- A draft model form that participants, enrollees or their authorized representatives could – but would not be required to – use to request information from their health plan or issuer regarding non-quantitative treatment limitations that may affect their mental health and substance abuse disorder benefits or to obtain documentation after an adverse benefit determination to support an appeal. Follow this link for a copy of the draft model form.
For the complete answer to the question about MHPAEA and for more information about the comments being solicited, read “FAQS about Mental Health and Substance Use Disorder Parity Implementation and the 21st Century Cures Act Part 38,” which was released on June 16, 2017.
Non-grandfathered plans are required to provide 100 percent coverage for some statins for individuals who meet certain criteria, beginning Nov. 15, 2017.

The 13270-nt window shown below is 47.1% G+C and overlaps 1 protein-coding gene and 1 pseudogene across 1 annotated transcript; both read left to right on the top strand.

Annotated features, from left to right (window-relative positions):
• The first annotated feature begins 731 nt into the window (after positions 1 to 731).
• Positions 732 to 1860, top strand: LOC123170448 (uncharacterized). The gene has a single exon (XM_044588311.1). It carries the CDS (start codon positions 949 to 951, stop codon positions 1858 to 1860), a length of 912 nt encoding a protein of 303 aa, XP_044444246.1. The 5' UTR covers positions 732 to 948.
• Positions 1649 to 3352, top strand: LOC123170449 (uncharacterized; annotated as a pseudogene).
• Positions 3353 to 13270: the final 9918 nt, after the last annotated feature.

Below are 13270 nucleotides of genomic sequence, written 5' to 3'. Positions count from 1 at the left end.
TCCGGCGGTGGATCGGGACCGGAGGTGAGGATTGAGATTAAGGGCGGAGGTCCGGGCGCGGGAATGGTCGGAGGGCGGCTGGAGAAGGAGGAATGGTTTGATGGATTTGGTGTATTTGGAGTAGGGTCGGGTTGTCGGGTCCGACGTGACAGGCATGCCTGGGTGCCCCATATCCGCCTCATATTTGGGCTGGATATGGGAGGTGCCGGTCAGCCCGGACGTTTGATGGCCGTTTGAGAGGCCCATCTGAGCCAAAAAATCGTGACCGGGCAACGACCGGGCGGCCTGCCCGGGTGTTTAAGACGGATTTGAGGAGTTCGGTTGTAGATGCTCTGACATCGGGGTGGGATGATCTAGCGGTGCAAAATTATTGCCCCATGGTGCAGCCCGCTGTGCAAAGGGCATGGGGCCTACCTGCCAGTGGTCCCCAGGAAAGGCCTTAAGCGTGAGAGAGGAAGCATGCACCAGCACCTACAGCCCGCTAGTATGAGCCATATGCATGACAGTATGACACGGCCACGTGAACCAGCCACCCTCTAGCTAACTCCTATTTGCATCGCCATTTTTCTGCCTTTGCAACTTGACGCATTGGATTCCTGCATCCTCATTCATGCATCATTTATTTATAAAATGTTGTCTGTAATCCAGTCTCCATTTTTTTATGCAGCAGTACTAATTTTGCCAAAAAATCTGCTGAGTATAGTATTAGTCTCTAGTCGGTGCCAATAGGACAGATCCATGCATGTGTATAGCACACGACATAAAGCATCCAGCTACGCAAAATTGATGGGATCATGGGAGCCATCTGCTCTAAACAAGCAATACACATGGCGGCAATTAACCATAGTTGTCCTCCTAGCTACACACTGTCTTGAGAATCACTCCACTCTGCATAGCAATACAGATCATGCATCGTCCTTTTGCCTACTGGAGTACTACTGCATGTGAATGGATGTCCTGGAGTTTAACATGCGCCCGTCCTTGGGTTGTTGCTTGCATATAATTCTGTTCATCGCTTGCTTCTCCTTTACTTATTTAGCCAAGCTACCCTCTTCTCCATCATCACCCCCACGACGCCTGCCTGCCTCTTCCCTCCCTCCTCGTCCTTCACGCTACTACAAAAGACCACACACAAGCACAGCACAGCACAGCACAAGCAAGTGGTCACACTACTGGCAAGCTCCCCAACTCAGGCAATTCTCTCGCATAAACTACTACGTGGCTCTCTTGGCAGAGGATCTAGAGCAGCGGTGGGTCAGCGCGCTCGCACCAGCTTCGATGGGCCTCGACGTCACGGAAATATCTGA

Last year, the U.S. Preventive Services Task Force (USPSTF) recommended that adults without a history of cardiovascular disease (such as coronary artery disease or stroke) use a low- to moderate-dose statin to prevent heart disease and mortality when the following criteria are met:
1) the adult is age 40 to 75 years;
2) has one or more cardiovascular risk factors (such as high cholesterol, diabetes, high blood pressure or smoking); and
3) has a calculated 10-year risk of a cardiovascular event of 10% or greater.
A non-grandfathered plan is required to provide 100 percent coverage for an in-network preventive service beginning with the plan year that begins one year after the date the USPSTF recommendation was issued. USPSTF issued the statin recommendation on Nov. 15, 2016.
For more information on preventive health, follow this link.